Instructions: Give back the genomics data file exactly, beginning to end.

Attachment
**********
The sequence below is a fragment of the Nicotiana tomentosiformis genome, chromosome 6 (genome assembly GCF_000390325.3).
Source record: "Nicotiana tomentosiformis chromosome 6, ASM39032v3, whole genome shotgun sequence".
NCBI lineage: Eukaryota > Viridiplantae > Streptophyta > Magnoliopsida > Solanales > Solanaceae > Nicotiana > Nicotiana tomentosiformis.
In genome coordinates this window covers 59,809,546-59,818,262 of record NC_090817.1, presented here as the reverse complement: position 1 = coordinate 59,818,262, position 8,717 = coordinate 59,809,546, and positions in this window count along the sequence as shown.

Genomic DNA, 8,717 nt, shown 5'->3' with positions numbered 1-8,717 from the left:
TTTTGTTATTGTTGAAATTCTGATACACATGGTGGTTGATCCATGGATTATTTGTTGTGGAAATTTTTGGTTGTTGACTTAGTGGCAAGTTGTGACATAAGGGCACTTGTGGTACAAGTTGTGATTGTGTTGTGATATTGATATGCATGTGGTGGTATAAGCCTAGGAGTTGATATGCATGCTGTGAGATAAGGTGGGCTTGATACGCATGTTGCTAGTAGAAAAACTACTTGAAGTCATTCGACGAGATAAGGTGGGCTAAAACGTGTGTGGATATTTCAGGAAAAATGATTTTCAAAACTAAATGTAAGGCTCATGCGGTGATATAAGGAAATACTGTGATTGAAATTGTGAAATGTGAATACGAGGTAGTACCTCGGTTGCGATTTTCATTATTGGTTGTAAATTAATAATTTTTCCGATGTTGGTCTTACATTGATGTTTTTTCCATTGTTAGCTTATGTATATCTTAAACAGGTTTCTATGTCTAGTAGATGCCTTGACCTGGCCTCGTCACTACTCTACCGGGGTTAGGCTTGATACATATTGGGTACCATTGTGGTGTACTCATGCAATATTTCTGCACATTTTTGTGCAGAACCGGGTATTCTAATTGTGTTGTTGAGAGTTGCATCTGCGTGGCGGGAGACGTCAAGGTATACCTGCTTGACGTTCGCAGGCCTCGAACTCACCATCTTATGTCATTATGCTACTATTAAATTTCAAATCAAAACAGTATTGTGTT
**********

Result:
The sequence below is a fragment of the Nicotiana tomentosiformis genome, chromosome 6 (genome assembly GCF_000390325.3).
Source record: "Nicotiana tomentosiformis chromosome 6, ASM39032v3, whole genome shotgun sequence".
NCBI lineage: Eukaryota > Viridiplantae > Streptophyta > Magnoliopsida > Solanales > Solanaceae > Nicotiana > Nicotiana tomentosiformis.
In genome coordinates this window covers 59,809,546-59,818,262 of record NC_090817.1, presented here as the reverse complement: position 1 = coordinate 59,818,262, position 8,717 = coordinate 59,809,546, and positions in this window count along the sequence as shown.

Genomic DNA, 8,717 nt, shown 5'->3' with positions numbered 1-8,717 from the left:
TTTTGTTATTGTTGAAATTCTGATACACATGGTGGTTGATCCATGGATTATTTGTTGTGGAAATTTTTGGTTGTTGACTTAGTGGCAAGTTGTGACATAAGGGCACTTGTGGTACAAGTTGTGATTGTGTTGTGATATTGATATGCATGTGGTGGTATAAGCCTAGGAGTTGATATGCATGCTGTGAGATAAGGTGGGCTTGATACGCATGTTGCTAGTAGAAAAACTACTTGAAGTCATTCGACGAGATAAGGTGGGCTAAAACGTGTGTGGATATTTCAGGAAAAATGATTTTCAAAACTAAATGTAAGGCTCATGCGGTGATATAAGGAAATACTGTGATTGAAATTGTGAAATGTGAATACGAGGTAGTACCTCGGTTGCGATTTTCATTATTGGTTGTAAATTAATAATTTTTCCGATGTTGGTCTTACATTGATGTTTTTTCCATTGTTAGCTTATGTATATCTTAAACAGGTTTCTATGTCTAGTAGATGCCTTGACCTGGCCTCGTCACTACTCTACCGGGGTTAGGCTTGATACATATTGGGTACCATTGTGGTGTACTCATGCAATATTTCTGCACATTTTTGTGCAGAACCGGGTATTCTAATTGTGTTGTTGAGAGTTGCATCTGCGTGGCGGGAGACGTCAAGGTATACCTGCTTGACGTTCGCAGGCCTCGAACTCACCATCTTATGTCATTATGCTACTATTAAATTTCAAATCAAAACAGTATTGTGTT